New images from a NASA spacecraft orbiting Saturn have revealed a view that any retro-gamer would recognize. A second moon with a heat tattoo of the 1980’s video game icon Pac-Man.
According to NBC News, the latest images were snapped by NASA’s Cassini spacecraft during a photo session of Saturn’s icy moon Tethys. The images reveal an infrared pattern on the moon shaped like Pac-Man.
It is the second time Cassini has found a Pac-Man shaped heat pattern on a Saturn moon using its infrared spectrometer. The first time was in 2010, when the spacecraft found a similar view on Saturn’s moon Mimas.
Mimas is also known for it’s giant impact crater that gives it a similar look to the fictional Death Star from Star Wars.
Study leader Carly Howett said this in a statement on Monday:
“Finding a second Pac-Man in the Saturn system tells us the processes creating these Pac-Men are more widespread than previously thought. The Saturn system — and even the Jupiter system — could turn out to be a veritable arcade of these characters.”
Some scientists suspect that the Pac-Man shapes on Mimas and Tethys are created when high-energy electrons slam into low latitudes on the forward-facing sides of the moons as they orbit Saturn.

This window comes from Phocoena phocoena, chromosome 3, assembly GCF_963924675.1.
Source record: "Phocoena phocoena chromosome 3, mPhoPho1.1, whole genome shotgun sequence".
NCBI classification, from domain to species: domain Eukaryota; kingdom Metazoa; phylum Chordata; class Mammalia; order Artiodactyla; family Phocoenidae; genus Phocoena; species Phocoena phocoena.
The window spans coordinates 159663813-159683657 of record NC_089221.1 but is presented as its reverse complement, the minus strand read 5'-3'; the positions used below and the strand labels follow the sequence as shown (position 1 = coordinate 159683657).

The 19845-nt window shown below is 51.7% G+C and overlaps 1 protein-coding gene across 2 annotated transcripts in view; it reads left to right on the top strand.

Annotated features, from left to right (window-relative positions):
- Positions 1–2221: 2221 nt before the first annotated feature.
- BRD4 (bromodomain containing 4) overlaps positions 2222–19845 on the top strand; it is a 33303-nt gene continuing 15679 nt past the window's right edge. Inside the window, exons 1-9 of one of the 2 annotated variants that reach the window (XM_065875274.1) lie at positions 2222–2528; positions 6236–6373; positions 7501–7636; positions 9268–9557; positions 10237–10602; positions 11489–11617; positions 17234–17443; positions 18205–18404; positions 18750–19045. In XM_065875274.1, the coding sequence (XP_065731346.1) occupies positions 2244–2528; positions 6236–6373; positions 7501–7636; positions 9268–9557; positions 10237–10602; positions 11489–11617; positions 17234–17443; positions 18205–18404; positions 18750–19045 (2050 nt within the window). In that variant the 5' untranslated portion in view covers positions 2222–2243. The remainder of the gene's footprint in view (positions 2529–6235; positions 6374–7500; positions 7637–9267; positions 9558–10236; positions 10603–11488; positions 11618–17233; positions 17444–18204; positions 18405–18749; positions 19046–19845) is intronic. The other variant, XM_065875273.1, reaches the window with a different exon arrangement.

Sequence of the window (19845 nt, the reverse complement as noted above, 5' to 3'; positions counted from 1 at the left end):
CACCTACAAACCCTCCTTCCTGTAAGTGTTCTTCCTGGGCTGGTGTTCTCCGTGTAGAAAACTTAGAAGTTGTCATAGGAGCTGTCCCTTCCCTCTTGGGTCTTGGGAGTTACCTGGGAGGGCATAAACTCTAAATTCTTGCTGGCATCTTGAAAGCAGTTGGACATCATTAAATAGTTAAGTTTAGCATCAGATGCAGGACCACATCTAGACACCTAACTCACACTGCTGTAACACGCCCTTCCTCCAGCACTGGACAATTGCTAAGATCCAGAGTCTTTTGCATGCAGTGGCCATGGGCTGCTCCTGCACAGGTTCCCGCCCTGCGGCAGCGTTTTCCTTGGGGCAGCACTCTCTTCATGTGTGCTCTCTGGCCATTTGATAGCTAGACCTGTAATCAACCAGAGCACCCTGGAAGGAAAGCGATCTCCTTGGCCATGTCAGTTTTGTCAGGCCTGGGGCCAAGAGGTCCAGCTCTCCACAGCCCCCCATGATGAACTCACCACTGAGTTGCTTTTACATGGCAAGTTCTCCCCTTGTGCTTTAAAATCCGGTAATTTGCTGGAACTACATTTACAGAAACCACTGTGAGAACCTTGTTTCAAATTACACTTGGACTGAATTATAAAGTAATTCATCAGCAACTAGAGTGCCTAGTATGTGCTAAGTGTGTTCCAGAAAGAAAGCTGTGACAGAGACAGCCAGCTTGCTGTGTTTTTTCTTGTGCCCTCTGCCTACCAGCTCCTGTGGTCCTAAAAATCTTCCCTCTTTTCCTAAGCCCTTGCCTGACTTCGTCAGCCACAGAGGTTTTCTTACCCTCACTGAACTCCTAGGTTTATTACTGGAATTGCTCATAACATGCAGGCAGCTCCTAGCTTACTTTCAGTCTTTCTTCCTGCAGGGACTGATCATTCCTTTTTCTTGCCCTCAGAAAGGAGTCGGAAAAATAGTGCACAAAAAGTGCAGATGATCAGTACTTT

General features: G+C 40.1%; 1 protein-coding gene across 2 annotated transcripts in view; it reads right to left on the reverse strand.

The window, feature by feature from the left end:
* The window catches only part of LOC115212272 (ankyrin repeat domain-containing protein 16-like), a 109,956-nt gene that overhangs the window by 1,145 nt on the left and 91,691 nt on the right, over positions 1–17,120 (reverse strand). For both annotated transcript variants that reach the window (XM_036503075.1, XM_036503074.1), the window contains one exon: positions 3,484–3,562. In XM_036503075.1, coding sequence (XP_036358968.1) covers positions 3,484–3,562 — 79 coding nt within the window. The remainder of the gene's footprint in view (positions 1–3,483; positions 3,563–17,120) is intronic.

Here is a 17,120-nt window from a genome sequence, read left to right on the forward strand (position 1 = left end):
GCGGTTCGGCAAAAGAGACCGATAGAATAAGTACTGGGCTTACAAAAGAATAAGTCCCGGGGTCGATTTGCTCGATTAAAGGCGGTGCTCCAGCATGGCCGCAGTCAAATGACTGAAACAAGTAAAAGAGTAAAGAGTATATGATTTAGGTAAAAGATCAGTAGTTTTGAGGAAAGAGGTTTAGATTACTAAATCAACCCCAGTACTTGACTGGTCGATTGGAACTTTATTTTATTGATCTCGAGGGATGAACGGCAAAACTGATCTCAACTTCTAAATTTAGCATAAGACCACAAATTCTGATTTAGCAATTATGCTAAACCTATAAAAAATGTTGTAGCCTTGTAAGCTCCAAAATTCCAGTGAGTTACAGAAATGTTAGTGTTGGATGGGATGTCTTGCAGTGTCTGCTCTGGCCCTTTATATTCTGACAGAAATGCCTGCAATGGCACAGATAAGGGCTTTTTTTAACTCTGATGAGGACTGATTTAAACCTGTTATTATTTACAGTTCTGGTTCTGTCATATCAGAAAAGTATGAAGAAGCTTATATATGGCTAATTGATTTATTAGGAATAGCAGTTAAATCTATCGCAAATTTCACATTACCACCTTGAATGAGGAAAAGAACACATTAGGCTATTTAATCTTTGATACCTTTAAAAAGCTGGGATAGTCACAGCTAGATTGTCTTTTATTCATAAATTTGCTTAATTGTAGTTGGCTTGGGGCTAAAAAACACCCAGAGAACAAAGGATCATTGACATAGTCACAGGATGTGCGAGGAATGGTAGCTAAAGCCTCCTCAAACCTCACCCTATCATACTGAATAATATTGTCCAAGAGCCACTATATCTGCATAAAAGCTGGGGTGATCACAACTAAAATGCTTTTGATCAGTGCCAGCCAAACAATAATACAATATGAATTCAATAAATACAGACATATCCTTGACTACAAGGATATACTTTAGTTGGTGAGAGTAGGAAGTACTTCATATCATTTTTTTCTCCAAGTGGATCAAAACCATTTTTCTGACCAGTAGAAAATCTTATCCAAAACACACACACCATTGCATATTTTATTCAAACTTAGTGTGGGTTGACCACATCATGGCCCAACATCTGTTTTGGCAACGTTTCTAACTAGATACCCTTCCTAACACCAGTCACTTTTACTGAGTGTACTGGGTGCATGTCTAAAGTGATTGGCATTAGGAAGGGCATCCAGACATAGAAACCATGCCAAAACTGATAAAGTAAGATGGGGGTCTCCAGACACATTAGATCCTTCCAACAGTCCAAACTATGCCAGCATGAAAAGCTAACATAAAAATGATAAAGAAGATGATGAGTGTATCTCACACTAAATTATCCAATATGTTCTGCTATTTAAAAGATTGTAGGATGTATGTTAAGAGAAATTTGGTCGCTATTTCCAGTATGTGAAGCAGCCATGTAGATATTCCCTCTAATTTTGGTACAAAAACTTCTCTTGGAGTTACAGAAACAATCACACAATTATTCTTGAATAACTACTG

NASA officials say that this bombardment transforms the normally “fluffy” surface into hard-packed ice. They also said that the effect means that the hard-packed ice does not heat up as fast during the day or cool down as fast at night.
The surface of Tethys is also regularly bombarded by icy particles from geysers on Enceladus, which is another Saturn moon.
Researchers say that the Pac-Man heat signature on Tethys suggests that the surface changes from electron bombardment are occurring faster than the re-coating effect from Enceladus’ plumes.
Cassini spectrometer principal investigator Mike Flasar said this:
“Studies at infrared wavelengths give us a tremendous amount of information about the processes that shape planets and moons. A result like this underscores just how powerful these observations are.”
Cassini’s views of Tethys have also confirmed that the Pac-Man heat map on the moon can also be spotted in visible-light images as a dark, lens-shaped area. This surface oddity was first sighted by NASA’s Voyager spacecraft in 1980, but now finally explained.
Cassini project scientist Linda Spilker of NASA’s Jet Propulsion Laboratory in Pasadena, Calif said:
“Finding a new Pac-Man demonstrates the diversity of processes at work in the Saturn system. Future Cassini observations may reveal other new phenomena that will surprise us and help us better understand the evolution of moons in the Saturn system and beyond.”